In 1897, a journalist visiting an East London homeless shelter described a restless night: “Ranged in banks along the floor, narrow passages between each row, and in the gallery were 300 men asleep or half asleep, a few talking. The bunks not unlike coffins and in the dim light the men in them looked like corpses arranged for identification after some great disaster.”
Over a century later, the voices of those taking refuge in the tomb-like beds are difficult to resuscitate, their experiences only echoed in the recordings of outsiders. Homes of the Homeless: Seeking Shelter in Victorian London, opened in March at the Geffrye Museum of the Home in London, draws on paintings, photographs, newspaper reports, diaries, and the scarce personal objects left behind to recover their perspectives.
“The material possessions owned or used by the homeless and poor rarely survive,” Curator Hannah Fleming told Hyperallergic. Homes of the Homeless includes the sparest of artifacts, with some workhouse clothing and crockery, and goggles worn for stone breaking at the casual wards — the night-to-night workhouse lodgings. Fleming added: “Written and visual material does survive, however, and we particularly wanted in the exhibition to retrieve the voices and experiences of those who had experienced homelessness, and for the story to be told from their viewpoint, using their words where possible, from contemporary interviews and accounts.”
While the Victorian age in London was opulent and increasingly domestic for some, others suffered with industrialization. In the mid-19th century, railroad expansion razed many neighborhoods, driving up rents and pushing the margins of the increasing population into more cramped and dangerous parts of the city. Wages fell, and affordable housing was in short supply.
Journalists photographed and interviewed the “rough sleepers” of the sidewalks, benches, and doorways, as well as those in a slightly better situation at workhouses and lodging houses where for a penny a bed surrounded by strangers was yours for the night. One carpenter’s statement in Henry Mayhew’s The Morning Chronicle: Labour and the Poor, 1849-50 is included in the exhibition:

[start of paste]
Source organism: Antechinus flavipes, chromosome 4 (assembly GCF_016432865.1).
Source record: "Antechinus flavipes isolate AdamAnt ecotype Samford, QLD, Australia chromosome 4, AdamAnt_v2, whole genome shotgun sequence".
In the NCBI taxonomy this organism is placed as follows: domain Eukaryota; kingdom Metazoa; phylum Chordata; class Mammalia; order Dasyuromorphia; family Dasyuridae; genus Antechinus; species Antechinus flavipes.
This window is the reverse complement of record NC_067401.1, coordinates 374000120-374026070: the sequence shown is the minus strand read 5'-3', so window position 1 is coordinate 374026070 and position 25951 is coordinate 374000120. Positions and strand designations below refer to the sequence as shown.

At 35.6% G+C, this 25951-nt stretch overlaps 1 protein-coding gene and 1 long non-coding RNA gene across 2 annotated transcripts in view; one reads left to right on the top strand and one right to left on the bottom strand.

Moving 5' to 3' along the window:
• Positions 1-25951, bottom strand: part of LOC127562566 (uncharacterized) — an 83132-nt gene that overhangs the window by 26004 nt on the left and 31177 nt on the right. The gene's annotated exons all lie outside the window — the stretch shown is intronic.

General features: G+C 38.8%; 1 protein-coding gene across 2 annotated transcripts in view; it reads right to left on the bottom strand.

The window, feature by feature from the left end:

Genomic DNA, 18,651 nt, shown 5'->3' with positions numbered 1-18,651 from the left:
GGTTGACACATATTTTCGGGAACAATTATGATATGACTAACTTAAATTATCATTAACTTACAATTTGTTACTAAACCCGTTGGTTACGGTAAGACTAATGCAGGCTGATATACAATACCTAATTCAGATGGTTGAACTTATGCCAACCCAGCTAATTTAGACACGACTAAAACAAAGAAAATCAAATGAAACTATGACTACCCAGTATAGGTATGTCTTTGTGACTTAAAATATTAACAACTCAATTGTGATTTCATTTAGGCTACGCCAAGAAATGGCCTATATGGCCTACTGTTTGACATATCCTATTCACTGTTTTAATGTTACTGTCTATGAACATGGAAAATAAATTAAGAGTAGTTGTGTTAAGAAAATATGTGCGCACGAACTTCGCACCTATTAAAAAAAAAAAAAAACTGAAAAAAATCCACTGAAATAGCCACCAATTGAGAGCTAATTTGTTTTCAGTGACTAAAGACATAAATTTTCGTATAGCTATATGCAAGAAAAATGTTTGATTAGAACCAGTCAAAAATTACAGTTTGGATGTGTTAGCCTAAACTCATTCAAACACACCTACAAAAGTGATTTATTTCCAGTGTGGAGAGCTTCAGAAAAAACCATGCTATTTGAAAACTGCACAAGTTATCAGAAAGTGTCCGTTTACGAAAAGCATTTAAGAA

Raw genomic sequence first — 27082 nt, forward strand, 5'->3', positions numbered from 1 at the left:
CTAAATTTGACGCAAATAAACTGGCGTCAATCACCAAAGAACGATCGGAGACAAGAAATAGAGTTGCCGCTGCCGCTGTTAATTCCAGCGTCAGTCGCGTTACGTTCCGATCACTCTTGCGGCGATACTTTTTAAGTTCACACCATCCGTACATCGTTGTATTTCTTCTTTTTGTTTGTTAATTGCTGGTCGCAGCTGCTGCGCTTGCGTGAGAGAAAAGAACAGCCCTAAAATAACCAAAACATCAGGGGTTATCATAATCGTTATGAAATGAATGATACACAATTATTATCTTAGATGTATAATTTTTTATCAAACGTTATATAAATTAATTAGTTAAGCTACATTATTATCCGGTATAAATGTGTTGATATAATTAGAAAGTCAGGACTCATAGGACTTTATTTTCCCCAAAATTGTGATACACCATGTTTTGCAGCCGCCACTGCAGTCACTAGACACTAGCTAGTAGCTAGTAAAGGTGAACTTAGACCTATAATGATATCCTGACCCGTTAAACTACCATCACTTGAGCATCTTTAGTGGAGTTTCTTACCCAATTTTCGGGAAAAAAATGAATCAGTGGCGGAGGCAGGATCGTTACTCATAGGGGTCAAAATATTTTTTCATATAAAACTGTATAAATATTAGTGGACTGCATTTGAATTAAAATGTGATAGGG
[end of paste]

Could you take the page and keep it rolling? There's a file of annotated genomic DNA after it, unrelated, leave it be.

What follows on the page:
It’s not only me and my wife that’s made paupers on, but my two children as well. In course, they’ll be brought up in the [work]house as paupers […] I don’t think I shall ever get out of the house again when I goes into it next winter, as I know I must. I’m a broken down man, sir.
Against the somber journalism extracts and dramatic paintings of the impoverished, the exhibition shows the community of the shelters, and that people were far from passive even in the regimented systems. Referencing “punishment books” from workhouses and orphanages, resistance and strategic working of the system for a little gain are demonstrated. And although the old black and white photographs of people sitting in rigid rows for meals appear dreary, and those beds looked sepulchral, the charitable institutions established were offering more aid than had been present in the previous century. In Homes of the Homeless, one of those box-beds is recreated.
“At five-feet-seven long, it isn’t long enough for some people to stretch out full-length in, and the oilcloth sheet and mattress stuffed with straw provide little warmth, so I think to modern eyes it does look and feel rather horribly grim,” Fleming explained. “But some people at the time recorded that it did provide a sense of safety, and did at least allow for a personal sleeping space. Not everyone visiting [the museum] seems that keen to try it out though.”
The Geffrye Museum of the Home is itself housed at the site of 18th-century almshouses, one of which is restored and open to visitors. In this way it’s an ideal fit for the exhibition. As a museum devoted to the changing idea and design of “home,” it also offers a strong contrast through its fine period rooms. Fleming notes that the “story the exhibition tells of Victorian London is unhappily relevant today,” as housing shortages, high rents, unemployment, and social services cuts continue to contribute to a homelessness crisis. Alongside Homes for the Homeless, the museum is hosting a display on contemporary homelessness in London in collaboration with the New Horizon Youth Centre, adding the voices of the present to those retrieved from the past.
Homes of the Homeless: Seeking Shelter in Victorian London continues at the Geffrye Museum of the Home (136 Kingsland Road, London) through July 12.